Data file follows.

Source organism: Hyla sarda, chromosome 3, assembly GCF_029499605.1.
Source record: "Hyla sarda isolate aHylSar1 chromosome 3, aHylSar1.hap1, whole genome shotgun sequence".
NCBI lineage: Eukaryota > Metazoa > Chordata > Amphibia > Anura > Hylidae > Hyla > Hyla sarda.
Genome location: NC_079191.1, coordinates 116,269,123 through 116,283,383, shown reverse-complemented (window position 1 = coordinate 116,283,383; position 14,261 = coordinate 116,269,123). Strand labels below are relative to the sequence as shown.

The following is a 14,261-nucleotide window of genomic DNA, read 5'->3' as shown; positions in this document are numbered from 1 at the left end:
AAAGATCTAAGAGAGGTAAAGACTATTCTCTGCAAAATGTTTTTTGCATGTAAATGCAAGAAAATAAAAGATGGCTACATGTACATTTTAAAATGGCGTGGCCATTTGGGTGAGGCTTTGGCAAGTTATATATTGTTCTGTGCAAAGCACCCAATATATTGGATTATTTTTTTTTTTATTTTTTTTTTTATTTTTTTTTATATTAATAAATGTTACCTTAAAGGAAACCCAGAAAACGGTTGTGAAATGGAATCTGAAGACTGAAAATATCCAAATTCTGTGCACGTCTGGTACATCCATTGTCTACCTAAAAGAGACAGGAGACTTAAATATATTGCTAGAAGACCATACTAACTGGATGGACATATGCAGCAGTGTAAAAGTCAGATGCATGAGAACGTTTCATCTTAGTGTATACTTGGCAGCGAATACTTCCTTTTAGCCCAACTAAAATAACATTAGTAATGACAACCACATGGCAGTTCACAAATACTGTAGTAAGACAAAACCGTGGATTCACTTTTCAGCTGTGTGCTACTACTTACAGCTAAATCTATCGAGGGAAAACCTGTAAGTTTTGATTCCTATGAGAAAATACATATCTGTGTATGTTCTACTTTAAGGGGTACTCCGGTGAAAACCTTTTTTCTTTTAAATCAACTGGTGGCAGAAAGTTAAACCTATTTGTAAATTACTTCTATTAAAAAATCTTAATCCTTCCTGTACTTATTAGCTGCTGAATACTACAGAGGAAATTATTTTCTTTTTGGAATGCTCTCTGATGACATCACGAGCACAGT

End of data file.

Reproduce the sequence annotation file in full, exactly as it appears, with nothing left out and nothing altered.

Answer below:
Source organism: Hyla sarda, chromosome 3, assembly GCF_029499605.1.
Source record: "Hyla sarda isolate aHylSar1 chromosome 3, aHylSar1.hap1, whole genome shotgun sequence".
NCBI lineage: Eukaryota > Metazoa > Chordata > Amphibia > Anura > Hylidae > Hyla > Hyla sarda.
Genome location: NC_079191.1, coordinates 116,269,123 through 116,283,383, shown reverse-complemented (window position 1 = coordinate 116,283,383; position 14,261 = coordinate 116,269,123). Strand labels below are relative to the sequence as shown.

The following is a 14,261-nucleotide window of genomic DNA, read 5'->3' as shown; positions in this document are numbered from 1 at the left end:
AAAGATCTAAGAGAGGTAAAGACTATTCTCTGCAAAATGTTTTTTGCATGTAAATGCAAGAAAATAAAAGATGGCTACATGTACATTTTAAAATGGCGTGGCCATTTGGGTGAGGCTTTGGCAAGTTATATATTGTTCTGTGCAAAGCACCCAATATATTGGATTATTTTTTTTTTTATTTTTTTTTTTATTTTTTTTTATATTAATAAATGTTACCTTAAAGGAAACCCAGAAAACGGTTGTGAAATGGAATCTGAAGACTGAAAATATCCAAATTCTGTGCACGTCTGGTACATCCATTGTCTACCTAAAAGAGACAGGAGACTTAAATATATTGCTAGAAGACCATACTAACTGGATGGACATATGCAGCAGTGTAAAAGTCAGATGCATGAGAACGTTTCATCTTAGTGTATACTTGGCAGCGAATACTTCCTTTTAGCCCAACTAAAATAACATTAGTAATGACAACCACATGGCAGTTCACAAATACTGTAGTAAGACAAAACCGTGGATTCACTTTTCAGCTGTGTGCTACTACTTACAGCTAAATCTATCGAGGGAAAACCTGTAAGTTTTGATTCCTATGAGAAAATACATATCTGTGTATGTTCTACTTTAAGGGGTACTCCGGTGAAAACCTTTTTTCTTTTAAATCAACTGGTGGCAGAAAGTTAAACCTATTTGTAAATTACTTCTATTAAAAAATCTTAATCCTTCCTGTACTTATTAGCTGCTGAATACTACAGAGGAAATTATTTTCTTTTTGGAATGCTCTCTGATGACATCACGAGCACAGT